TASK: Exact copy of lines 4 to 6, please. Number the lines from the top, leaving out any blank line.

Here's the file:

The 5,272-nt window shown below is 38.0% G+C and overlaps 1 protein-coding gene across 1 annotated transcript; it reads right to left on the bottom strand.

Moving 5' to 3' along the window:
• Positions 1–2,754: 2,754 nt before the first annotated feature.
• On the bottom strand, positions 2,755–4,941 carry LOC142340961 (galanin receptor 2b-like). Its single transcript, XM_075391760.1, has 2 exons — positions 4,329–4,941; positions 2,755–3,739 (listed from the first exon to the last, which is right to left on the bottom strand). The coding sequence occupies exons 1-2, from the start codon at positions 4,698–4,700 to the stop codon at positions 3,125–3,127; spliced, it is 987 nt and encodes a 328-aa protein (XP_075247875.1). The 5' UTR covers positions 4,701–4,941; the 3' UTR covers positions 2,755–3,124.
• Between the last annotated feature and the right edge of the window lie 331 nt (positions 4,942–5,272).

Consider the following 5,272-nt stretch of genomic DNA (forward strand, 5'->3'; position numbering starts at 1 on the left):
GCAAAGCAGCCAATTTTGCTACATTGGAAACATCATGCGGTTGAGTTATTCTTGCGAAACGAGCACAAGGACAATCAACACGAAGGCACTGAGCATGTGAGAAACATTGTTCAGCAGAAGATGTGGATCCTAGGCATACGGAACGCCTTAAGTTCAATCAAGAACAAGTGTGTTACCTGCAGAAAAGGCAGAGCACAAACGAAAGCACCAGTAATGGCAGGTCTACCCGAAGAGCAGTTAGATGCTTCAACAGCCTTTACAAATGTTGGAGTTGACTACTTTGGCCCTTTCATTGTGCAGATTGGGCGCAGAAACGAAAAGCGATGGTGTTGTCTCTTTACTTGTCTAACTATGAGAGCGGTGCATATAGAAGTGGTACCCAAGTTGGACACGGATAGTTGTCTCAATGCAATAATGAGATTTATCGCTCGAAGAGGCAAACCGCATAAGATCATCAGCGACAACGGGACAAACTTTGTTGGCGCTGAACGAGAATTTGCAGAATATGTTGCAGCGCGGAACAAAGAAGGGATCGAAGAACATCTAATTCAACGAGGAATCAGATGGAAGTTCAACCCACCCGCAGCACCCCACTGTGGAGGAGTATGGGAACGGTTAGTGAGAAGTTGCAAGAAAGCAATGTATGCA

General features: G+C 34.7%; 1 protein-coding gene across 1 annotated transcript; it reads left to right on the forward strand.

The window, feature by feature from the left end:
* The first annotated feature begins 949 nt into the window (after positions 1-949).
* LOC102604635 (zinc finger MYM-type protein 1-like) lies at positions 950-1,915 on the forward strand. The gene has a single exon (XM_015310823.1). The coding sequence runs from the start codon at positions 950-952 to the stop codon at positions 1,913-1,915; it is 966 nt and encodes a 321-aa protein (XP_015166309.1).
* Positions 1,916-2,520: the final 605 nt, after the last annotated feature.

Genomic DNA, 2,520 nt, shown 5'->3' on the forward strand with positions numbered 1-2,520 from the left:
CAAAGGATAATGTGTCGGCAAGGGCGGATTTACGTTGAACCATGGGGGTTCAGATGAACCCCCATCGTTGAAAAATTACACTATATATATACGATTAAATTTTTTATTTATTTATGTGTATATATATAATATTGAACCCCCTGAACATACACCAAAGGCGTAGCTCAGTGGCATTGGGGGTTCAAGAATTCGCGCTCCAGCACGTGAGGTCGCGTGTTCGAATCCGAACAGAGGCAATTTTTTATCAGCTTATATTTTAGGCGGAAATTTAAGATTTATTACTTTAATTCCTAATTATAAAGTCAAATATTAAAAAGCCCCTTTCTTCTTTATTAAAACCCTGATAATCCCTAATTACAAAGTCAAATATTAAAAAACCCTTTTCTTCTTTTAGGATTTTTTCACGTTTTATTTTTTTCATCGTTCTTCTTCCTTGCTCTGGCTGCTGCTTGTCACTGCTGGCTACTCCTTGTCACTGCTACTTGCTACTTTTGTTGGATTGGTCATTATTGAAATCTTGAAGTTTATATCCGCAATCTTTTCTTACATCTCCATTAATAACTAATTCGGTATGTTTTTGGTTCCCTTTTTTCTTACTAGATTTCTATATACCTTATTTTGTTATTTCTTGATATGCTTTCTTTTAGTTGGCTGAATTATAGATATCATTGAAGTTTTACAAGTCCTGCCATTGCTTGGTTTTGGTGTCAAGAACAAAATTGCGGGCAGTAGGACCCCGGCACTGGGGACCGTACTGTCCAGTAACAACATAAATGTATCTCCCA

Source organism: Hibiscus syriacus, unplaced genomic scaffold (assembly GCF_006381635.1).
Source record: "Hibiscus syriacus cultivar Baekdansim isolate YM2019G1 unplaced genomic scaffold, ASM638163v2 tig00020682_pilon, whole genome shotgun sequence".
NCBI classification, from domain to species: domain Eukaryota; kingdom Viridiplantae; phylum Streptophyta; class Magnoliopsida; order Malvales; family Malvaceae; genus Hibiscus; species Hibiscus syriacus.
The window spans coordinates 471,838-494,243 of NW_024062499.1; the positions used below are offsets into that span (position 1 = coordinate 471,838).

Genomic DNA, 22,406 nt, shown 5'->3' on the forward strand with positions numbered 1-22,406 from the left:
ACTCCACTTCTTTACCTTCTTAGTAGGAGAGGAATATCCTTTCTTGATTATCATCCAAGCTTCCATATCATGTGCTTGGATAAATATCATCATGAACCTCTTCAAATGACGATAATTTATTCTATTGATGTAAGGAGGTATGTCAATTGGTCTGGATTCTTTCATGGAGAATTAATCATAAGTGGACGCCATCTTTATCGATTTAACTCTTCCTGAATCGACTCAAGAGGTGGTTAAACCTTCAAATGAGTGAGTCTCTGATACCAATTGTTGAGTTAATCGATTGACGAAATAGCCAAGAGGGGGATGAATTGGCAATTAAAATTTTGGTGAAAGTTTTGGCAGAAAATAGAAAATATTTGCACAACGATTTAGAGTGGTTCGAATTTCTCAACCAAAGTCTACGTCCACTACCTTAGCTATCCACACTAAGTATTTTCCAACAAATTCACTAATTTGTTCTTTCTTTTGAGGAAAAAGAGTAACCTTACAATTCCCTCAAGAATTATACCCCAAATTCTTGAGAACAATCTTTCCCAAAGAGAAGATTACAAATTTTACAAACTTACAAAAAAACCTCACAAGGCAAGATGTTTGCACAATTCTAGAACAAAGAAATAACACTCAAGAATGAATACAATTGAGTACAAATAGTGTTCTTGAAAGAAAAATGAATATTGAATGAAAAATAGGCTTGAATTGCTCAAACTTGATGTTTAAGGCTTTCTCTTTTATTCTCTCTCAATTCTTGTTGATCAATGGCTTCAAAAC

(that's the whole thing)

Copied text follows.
• On the bottom strand, positions 2,755–4,941 carry LOC142340961 (galanin receptor 2b-like). Its single transcript, XM_075391760.1, has 2 exons — positions 4,329–4,941; positions 2,755–3,739 (listed from the first exon to the last, which is right to left on the bottom strand). The coding sequence occupies exons 1-2, from the start codon at positions 4,698–4,700 to the stop codon at positions 3,125–3,127; spliced, it is 987 nt and encodes a 328-aa protein (XP_075247875.1). The 5' UTR covers positions 4,701–4,941; the 3' UTR covers positions 2,755–3,124.
• Between the last annotated feature and the right edge of the window lie 331 nt (positions 4,942–5,272).

Consider the following 5,272-nt stretch of genomic DNA (forward strand, 5'->3'; position numbering starts at 1 on the left):